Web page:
Bindings to libmixed, a sound mixing and processing library.

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Nicolas Hafner <>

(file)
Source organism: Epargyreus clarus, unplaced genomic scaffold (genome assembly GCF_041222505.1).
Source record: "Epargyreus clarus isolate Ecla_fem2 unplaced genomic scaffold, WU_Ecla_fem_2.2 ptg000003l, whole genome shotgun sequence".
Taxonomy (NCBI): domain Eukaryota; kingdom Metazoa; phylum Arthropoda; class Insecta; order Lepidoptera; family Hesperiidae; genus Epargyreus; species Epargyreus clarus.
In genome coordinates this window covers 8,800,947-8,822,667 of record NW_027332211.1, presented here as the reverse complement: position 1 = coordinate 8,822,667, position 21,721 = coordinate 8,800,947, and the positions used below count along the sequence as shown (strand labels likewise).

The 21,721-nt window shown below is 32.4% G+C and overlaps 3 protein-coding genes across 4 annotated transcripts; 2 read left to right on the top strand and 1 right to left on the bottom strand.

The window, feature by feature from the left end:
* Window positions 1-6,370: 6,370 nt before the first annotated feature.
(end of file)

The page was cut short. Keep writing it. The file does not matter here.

Nicolas Hafner <>